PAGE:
# Is every Formal system expressible as a Turing machine and vice versa?

Similarly, does There exist a Turing Machine which takes a Formal system and a string input and returns whether it is a wff or not? Ie it must be a decidable TM. I have heard there are Turing machines that correspond to formal systems, so this leads me to believe this is false, but im not sure. My intuition says you can construct a new formal system through a diagonal argument, proving this machine cannot exist.

• What is your definition of "formal system," precisely? – Noah Schweber Jul 22 '19 at 1:36
• A finite set of symbols known as the alphabet, A grammar, a set of axioms, and a set of inference rules. Basically just the standard formalization of "axiomatic system" – Connor Jul 22 '19 at 2:20
• In general axiom systems are not required to be recursively enumerable - do you want your formal systems to be? – Noah Schweber Jul 22 '19 at 2:21
• I want a TM that can take in a formal system and a string and tell if it is provable. Im just wondering if this is some halting problem or Accepts(A) problem in disguise. – Connor Jul 22 '19 at 2:26
• How is a formal system presented to the Turing machine? Are you demanding that formal systems be somehow "finitely generated"? (Actually it's moot, the answer even for nice formal systems is no, but this is still a point you need to realize requires a precise definition.) – Noah Schweber Jul 22 '19 at 2:28

In a comment above, the OP clarifies:

I want a TM that can take in a formal system and a string and tell if it is provable.

First, note that this question is ill-posed: what is a "formal system" and what does it mean for a TM to "take [one] in"? Even if we take "formal system" to mean "first-order theory," which is reasonable, the second question is still problematic: a general first-order theory is a very infinite object, so there's no way in general to treat a theory as an input to a Turing machine.

So we need to restrict attention to "finitely describable" theories. One very good candidate notion is the finitely (equivalently, singly) axiomatizable theories; another significantly broader one is the recursively enumerable theories (here we really talk about codes for the theory rather than the theory itself).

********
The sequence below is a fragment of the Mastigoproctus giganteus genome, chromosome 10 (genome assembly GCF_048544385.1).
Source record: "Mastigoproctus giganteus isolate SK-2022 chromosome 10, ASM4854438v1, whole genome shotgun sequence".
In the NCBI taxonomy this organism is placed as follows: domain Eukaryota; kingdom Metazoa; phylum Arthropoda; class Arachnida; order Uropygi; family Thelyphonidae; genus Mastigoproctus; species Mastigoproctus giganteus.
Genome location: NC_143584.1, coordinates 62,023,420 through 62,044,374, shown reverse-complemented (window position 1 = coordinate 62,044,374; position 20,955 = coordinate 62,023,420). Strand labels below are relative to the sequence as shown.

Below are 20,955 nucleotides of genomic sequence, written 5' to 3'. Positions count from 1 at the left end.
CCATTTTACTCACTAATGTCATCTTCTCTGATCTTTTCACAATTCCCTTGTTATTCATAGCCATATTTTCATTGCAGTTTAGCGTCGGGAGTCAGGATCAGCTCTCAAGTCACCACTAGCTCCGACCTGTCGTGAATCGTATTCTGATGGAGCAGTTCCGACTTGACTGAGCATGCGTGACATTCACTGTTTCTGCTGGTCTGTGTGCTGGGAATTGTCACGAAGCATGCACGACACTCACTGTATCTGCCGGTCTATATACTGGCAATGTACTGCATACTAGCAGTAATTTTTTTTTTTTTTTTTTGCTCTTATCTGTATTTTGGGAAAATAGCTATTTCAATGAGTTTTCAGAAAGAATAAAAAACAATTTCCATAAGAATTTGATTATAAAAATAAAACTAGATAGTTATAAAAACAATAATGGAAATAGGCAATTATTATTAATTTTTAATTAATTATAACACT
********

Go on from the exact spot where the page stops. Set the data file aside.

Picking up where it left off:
Either way, however, the answer to your question is no. Indeed, this is true even for individual seemingly-nice formal systems, like (first-order) Peano arithmetic (or even much weaker theories of arithmetic): the set of theorems of Peano arithmetic is not computable.

This is a consequence of Godel's incompleteness theorem (or more precisely, its later improvement by Rosser).

Roughly speaking, Godel says that if $$T$$ is a consistent and recursively enumerable theory which is "strong enough to encode basic arithmetic" (this can be made precise, I'm just avoiding doing that), then $$T$$ is not complete. This isn't immediately what you're asking about; however, it does have as a quick corollary that if $$T$$ is such a theory then there is no algorithm for determining whether a given sentence is provable in $$T$$.

Why? Well, if there were, we could use a kind of greedy algorithm to build a recursive completion of $$T$$:

• Enumerate the sentences in our language as $$\varphi_i$$ ($$i\in\mathbb{N}$$).

• Define a sequence of sentences $$\psi_i$$ $$(i\in\mathbb{N}$$) inductively as follows:

• If $$\varphi_0$$ is a theorem of $$T$$, then $$\psi_0=\varphi_0$$; otherwise $$\psi_0=\neg\varphi_0$$.

• Having defined $$\psi_i$$ for all $$i: if $$(\psi_0\wedge\psi_1\wedge...\wedge\psi_{n-1})\rightarrow\varphi_n$$ is a theorem of $$T$$, then $$\psi_n=\varphi_n$$; otherwise $$\psi_n=\neg\varphi_n$$.

• It's now easy to check that the theory $$T\cup\{\psi_i:i\in\mathbb{N}\}$$ is complete, consistent, recursively enumerable, and extends $$T$$; and this contradicts Godel.

That said, if $$T$$ is a recursively enumerable theory (equivalently, a recursively axiomatizable theory), then the set of $$T$$-theorems is recursively enumerable - not quite as good as recursive, but still much better than nothing. And here we do more-or-less have an equivalence: every r.e. set is of equivalent complexity to the set of theorems of some r.e. theory (indeed, of some finitely axiomatizable theory). So there is a "computations/theories connection," it's just a bit more complicated.